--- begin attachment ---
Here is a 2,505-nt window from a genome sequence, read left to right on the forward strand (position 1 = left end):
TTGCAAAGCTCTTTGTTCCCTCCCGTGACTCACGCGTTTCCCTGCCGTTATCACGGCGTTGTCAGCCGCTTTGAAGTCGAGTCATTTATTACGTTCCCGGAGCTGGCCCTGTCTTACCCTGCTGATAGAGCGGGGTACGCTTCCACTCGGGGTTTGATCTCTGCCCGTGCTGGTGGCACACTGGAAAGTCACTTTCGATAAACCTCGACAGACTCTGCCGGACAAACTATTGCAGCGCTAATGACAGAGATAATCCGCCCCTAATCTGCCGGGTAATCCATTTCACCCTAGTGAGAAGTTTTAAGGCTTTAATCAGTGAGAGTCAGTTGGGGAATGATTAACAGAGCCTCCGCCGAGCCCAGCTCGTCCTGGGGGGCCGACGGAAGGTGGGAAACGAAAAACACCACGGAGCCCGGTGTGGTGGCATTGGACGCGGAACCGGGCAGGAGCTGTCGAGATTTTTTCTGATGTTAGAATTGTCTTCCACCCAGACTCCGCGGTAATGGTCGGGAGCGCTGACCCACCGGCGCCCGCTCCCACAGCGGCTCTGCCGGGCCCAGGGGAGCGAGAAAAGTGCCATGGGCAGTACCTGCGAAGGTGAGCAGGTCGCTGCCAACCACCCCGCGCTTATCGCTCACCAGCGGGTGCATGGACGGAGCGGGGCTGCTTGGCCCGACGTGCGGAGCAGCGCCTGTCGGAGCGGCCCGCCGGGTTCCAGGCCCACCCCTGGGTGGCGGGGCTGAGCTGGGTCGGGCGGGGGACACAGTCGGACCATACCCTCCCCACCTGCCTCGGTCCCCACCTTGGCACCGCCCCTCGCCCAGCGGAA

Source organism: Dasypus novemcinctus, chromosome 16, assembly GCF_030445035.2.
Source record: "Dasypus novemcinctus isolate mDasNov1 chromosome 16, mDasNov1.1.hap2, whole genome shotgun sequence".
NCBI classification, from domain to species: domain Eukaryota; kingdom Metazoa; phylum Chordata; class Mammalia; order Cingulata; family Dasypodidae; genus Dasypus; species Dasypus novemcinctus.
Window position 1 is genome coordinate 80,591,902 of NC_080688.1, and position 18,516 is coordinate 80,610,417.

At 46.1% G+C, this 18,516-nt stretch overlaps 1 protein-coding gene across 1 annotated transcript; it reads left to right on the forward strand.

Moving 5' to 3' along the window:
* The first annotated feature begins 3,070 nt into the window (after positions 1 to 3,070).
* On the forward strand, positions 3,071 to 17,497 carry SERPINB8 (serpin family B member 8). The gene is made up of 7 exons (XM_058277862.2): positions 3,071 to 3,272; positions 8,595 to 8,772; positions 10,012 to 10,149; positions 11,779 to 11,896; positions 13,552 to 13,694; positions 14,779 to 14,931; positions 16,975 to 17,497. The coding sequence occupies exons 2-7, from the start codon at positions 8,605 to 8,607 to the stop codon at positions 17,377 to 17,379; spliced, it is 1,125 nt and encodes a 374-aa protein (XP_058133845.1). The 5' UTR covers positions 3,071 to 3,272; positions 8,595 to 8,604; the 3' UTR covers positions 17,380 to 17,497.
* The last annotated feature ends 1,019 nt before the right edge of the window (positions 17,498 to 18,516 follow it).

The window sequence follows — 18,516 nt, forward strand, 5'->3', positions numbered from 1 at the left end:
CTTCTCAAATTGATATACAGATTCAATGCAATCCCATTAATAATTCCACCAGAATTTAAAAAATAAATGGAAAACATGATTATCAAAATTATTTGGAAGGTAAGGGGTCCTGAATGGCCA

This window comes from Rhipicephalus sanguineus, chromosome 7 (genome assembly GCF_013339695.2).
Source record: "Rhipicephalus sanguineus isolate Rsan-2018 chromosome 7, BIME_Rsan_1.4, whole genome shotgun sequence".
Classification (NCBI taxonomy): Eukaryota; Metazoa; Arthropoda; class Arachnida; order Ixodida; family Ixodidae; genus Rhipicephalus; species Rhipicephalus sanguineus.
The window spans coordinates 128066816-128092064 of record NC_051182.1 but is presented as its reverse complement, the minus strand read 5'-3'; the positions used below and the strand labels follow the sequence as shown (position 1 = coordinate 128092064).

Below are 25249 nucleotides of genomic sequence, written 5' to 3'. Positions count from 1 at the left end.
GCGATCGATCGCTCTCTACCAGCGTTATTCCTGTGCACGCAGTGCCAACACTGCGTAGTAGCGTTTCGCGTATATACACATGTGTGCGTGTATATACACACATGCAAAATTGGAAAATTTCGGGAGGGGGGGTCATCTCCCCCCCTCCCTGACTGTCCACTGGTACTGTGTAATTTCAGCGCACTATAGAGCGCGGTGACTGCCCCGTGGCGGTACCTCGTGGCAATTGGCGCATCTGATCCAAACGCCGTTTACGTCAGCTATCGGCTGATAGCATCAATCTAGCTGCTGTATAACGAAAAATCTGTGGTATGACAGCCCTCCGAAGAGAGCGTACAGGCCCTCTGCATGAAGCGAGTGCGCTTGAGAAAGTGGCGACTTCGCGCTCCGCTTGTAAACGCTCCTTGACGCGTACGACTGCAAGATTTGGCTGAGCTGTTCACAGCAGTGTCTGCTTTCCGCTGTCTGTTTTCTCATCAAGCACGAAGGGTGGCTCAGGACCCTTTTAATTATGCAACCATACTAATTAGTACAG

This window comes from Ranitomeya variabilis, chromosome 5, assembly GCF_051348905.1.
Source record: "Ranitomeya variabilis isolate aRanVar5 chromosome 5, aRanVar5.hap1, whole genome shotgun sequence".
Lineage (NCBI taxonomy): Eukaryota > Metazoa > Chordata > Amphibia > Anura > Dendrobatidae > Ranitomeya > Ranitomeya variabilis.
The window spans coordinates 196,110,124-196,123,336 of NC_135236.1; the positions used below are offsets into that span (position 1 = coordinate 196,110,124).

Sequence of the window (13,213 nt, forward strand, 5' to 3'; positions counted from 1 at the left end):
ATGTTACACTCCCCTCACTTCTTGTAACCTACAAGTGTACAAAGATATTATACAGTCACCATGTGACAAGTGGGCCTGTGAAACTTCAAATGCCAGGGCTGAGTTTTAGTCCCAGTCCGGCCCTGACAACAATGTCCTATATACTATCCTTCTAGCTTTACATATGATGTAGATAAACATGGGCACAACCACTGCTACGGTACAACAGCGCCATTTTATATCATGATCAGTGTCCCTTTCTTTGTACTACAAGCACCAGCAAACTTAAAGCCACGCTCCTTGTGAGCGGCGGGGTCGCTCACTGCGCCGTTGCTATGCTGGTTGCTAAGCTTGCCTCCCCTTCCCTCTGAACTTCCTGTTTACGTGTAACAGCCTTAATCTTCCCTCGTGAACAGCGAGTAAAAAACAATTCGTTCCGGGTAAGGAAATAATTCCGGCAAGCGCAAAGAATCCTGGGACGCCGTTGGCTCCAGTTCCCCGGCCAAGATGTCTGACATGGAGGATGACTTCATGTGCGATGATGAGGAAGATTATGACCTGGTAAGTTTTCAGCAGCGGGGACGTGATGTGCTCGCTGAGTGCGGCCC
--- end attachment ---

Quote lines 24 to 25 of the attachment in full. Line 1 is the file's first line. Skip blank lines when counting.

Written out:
Sequence of the window (13,213 nt, forward strand, 5' to 3'; positions counted from 1 at the left end):
ATGTTACACTCCCCTCACTTCTTGTAACCTACAAGTGTACAAAGATATTATACAGTCACCATGTGACAAGTGGGCCTGTGAAACTTCAAATGCCAGGGCTGAGTTTTAGTCCCAGTCCGGCCCTGACAACAATGTCCTATATACTATCCTTCTAGCTTTACATATGATGTAGATAAACATGGGCACAACCACTGCTACGGTACAACAGCGCCATTTTATATCATGATCAGTGTCCCTTTCTTTGTACTACAAGCACCAGCAAACTTAAAGCCACGCTCCTTGTGAGCGGCGGGGTCGCTCACTGCGCCGTTGCTATGCTGGTTGCTAAGCTTGCCTCCCCTTCCCTCTGAACTTCCTGTTTACGTGTAACAGCCTTAATCTTCCCTCGTGAACAGCGAGTAAAAAACAATTCGTTCCGGGTAAGGAAATAATTCCGGCAAGCGCAAAGAATCCTGGGACGCCGTTGGCTCCAGTTCCCCGGCCAAGATGTCTGACATGGAGGATGACTTCATGTGCGATGATGAGGAAGATTATGACCTGGTAAGTTTTCAGCAGCGGGGACGTGATGTGCTCGCTGAGTGCGGCCC